http://www.edinburgh-history.co.uk/lang-siege.html

Poll: What is the Second Historic Site You Would Like to Read About?

December 9, 2021

In the first poll, the one with the most votes was Edinburgh Castle in Scotland. My experience with the virtual visit will come out next week so stay tuned. In the meantime, please choose the next historic site you would want to learn more about.

Virtual Museum Impressions: Salvador Dali’s Dali Theatre Museum

June 10, 2021

Over the past year, I made a number of virtual visits to museums and because I enjoyed seeing how museums outside of the United States set up their virtual spaces, I wanted to make more trips to them. I chose to visit the Salvador Dali Museums in Spain not only because I found out one of my followers works there but I also appreciate visiting art museums and wanted to learn more about Salvador Dali. Dali, who was born on May 11, 1904, in Figueres, is a Surrealist artist whose repertoire included painting, graphic arts, film, sculpture, design and photography. He created the Dali Foundation which is responsible for managing the Theatre-Museum in Figueres, the Gala-Dalí Castle in Púbol, and the Salvador Dalí House in Portlligat. I decided to visit the Theatre-Museum first and in this post, I will share some highlights from my virtual experience. I know that I would not be able to see everything all at once so I will be revisiting this museum a number of times after my initial trip.

I virtually visited the Dali Theatre Museum (Teatre-Museu Dali/Teatro-Museo Dali) located in Figueres, Spain towards the end of May. According to their website, the Dali Theatre Museum was inaugurated in 1974. In the beginning of the 1960s, the mayor of Figueres at the time, Ramon Guardiola, asked Dali to donate a work for the Museu de l l’Empordà; in response, Dali not only donated a work, but he donated an entire museum. Dali wished to have this project located at the former Municipal Theatre of Figures that was destroyed in a fire at the end of the Spanish Civil War. Today, the museum has approximately 1,500 pieces on display which allow visitors to see Dali’s artistic journey through the broad spectrum of his works from his first artistic experiences, surrealism, nuclear mysticism, his passion for science, to the works of the last part of his life. I shared some highlights from my virtual visit to the Dali Theatre-Museum.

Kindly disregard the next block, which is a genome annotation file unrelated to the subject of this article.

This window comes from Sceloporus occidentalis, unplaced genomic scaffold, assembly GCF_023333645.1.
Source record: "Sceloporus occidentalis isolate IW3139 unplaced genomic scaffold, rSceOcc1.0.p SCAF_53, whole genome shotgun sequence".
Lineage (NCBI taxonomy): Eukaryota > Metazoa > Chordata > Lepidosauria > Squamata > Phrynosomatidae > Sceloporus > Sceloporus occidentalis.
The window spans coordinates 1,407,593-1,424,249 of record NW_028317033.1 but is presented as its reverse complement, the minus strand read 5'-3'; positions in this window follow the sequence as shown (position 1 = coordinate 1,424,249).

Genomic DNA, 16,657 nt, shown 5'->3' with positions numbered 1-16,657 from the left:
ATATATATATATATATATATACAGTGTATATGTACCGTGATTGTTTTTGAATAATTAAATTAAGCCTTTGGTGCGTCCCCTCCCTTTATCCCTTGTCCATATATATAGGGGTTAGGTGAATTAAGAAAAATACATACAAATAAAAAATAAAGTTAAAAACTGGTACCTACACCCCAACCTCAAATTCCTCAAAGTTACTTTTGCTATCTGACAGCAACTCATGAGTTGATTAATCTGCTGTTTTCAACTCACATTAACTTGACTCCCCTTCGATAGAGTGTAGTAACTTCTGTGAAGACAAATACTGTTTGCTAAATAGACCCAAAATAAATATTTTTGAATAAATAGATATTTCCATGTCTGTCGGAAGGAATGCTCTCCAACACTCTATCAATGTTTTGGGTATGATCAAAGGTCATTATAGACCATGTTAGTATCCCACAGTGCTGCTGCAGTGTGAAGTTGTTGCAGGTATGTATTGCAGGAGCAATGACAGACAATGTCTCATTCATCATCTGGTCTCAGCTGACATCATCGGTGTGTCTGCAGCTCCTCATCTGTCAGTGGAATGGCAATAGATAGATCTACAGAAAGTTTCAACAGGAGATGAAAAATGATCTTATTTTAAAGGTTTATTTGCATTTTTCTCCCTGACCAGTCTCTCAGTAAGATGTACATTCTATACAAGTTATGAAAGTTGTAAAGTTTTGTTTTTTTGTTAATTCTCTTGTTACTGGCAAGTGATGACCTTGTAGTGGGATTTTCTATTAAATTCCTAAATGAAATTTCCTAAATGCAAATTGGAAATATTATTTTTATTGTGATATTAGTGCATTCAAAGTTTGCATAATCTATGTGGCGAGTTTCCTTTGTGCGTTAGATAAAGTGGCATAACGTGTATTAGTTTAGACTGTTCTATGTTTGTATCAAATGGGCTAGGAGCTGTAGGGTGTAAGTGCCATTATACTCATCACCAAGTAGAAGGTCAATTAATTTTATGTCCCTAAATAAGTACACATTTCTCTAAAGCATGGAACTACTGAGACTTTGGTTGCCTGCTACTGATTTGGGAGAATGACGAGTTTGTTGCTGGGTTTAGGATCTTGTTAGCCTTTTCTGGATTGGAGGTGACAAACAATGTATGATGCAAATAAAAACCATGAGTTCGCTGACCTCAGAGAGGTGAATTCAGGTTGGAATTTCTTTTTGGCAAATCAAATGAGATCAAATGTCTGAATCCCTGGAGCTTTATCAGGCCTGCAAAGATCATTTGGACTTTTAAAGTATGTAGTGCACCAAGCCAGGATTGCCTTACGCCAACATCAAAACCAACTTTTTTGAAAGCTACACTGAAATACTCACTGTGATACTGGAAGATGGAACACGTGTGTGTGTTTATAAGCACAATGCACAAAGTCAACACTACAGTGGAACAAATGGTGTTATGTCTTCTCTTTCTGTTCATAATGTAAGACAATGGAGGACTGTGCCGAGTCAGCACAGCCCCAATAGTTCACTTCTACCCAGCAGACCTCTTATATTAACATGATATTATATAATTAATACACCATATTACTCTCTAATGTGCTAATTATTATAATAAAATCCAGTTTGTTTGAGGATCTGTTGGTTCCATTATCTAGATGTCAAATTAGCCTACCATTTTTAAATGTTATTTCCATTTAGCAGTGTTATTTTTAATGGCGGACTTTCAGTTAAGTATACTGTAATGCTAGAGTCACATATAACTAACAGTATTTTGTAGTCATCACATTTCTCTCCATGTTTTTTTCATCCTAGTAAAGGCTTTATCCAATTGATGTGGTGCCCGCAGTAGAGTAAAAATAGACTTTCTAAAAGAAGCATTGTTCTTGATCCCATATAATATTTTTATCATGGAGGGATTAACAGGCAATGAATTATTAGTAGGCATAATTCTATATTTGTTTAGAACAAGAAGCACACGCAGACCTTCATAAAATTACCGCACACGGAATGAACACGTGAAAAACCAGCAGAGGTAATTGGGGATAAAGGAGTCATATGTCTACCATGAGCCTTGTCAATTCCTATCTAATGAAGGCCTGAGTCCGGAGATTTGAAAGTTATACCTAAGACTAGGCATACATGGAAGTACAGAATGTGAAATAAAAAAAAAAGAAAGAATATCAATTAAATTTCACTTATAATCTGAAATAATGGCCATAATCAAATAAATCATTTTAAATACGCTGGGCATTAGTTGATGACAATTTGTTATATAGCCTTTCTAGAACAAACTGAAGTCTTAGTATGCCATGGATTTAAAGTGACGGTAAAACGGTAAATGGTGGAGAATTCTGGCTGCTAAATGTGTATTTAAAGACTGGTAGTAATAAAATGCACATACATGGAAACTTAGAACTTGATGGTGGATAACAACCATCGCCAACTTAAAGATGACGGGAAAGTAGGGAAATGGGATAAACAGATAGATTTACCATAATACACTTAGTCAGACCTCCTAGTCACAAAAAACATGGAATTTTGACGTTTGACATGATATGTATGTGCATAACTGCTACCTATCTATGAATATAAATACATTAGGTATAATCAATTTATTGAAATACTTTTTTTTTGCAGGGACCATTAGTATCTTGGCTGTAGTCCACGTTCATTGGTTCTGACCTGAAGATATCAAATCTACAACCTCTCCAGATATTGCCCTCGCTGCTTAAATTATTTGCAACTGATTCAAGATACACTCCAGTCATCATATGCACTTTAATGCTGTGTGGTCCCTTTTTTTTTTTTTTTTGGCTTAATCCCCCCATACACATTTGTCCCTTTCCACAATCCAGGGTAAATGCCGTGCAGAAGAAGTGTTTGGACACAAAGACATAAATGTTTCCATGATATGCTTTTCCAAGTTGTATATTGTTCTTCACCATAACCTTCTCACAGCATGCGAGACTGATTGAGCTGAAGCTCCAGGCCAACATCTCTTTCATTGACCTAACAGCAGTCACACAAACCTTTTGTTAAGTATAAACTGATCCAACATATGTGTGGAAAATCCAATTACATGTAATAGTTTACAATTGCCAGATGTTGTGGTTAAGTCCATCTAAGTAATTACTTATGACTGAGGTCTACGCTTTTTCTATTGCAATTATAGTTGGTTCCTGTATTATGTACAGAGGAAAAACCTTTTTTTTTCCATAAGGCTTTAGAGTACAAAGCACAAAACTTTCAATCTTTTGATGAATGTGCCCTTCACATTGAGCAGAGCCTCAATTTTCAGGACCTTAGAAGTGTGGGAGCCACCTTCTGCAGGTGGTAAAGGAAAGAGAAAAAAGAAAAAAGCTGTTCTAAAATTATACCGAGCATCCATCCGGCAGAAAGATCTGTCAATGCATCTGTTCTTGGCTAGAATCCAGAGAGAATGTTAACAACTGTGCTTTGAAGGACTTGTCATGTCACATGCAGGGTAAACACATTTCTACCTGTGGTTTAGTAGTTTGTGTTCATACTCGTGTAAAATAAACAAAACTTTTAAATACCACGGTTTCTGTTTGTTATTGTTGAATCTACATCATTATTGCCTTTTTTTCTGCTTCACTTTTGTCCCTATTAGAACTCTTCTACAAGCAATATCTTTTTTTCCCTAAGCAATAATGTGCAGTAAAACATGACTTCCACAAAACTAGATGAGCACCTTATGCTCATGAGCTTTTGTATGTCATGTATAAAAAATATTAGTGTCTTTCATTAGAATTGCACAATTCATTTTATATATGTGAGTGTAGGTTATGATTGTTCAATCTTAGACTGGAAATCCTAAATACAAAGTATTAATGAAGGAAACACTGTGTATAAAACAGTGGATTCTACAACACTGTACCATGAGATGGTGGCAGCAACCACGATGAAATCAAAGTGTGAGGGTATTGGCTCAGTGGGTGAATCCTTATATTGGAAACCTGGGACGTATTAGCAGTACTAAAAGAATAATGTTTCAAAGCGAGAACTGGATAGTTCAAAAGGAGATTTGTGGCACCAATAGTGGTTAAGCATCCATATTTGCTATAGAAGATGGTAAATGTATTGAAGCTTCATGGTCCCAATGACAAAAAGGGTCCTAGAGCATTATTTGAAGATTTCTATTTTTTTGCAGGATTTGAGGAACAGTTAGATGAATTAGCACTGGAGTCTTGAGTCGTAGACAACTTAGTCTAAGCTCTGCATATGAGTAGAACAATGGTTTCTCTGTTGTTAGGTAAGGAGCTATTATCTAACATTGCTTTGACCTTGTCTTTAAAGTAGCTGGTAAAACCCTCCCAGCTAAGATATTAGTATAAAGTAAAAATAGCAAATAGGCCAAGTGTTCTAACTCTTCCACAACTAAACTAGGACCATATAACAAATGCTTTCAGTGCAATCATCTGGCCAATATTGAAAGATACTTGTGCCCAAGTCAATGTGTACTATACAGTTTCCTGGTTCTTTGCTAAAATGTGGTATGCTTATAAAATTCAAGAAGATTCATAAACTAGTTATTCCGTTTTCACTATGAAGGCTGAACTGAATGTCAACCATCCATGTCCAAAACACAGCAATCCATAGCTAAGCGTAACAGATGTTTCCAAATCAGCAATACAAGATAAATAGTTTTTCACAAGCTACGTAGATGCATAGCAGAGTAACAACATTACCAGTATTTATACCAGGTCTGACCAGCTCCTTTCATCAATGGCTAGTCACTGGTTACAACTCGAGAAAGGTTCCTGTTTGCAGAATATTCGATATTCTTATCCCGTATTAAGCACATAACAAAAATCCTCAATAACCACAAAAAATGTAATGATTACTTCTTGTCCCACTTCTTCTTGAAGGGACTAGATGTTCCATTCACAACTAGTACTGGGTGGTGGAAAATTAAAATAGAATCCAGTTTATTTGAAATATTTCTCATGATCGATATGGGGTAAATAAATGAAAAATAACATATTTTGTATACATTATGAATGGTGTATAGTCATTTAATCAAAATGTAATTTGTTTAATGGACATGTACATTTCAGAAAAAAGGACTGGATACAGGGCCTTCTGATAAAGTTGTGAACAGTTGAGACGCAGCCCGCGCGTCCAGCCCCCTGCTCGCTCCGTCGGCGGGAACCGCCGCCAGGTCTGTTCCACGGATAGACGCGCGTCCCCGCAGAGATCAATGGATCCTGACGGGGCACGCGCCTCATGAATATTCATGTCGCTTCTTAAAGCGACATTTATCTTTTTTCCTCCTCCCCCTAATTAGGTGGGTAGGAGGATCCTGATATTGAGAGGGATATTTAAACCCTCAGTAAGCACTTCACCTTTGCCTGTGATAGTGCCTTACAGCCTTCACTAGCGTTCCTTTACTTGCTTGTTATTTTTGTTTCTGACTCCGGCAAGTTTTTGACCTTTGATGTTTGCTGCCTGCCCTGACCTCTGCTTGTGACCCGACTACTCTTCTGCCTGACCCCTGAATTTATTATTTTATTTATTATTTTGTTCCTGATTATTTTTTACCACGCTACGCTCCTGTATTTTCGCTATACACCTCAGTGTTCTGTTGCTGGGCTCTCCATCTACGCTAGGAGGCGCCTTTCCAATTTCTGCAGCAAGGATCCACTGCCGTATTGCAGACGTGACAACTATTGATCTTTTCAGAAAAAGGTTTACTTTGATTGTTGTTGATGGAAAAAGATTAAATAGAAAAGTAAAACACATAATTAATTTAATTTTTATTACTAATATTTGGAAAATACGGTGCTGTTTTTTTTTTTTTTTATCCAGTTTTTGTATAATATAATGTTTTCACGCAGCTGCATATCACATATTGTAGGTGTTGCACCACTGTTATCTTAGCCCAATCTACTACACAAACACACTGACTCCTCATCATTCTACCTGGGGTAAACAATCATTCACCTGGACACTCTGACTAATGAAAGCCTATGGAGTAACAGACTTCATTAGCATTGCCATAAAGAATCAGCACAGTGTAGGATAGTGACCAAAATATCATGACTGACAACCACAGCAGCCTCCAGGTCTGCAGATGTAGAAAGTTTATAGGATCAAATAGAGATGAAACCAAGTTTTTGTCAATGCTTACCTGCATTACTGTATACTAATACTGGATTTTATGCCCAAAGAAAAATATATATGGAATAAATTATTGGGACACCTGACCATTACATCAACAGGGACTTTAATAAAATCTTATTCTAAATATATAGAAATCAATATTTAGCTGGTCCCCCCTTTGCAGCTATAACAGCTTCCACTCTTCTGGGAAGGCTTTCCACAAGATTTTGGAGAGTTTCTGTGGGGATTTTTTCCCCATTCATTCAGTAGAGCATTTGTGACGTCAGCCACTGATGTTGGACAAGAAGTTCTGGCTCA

Main Entrance

One of the interesting things I learned in my visit is the museum not only holds Salvador Dali’s works but also another artist’s works, his friend Antoni Pitxot (1934-2015). Salvador Dali himself appointed Pitxot to be the director of the Dali Theatre-Museum which he held until his death. Dali set aside space for Pitxot’s works on the second floor of the museum as a permanent exhibition. In addition to the Pitxot exhibit, it also holds one piece that was not created by Salvador Dali. When I entered the museum, there was a collage fan that according to the caption was designed by French model and actress Amanda Lear under Dali’s guidance. I liked that the museum encourages visitors to design their own collages. The caption read: Why not try making your own collage at home. It doesn’t have to be on a fan!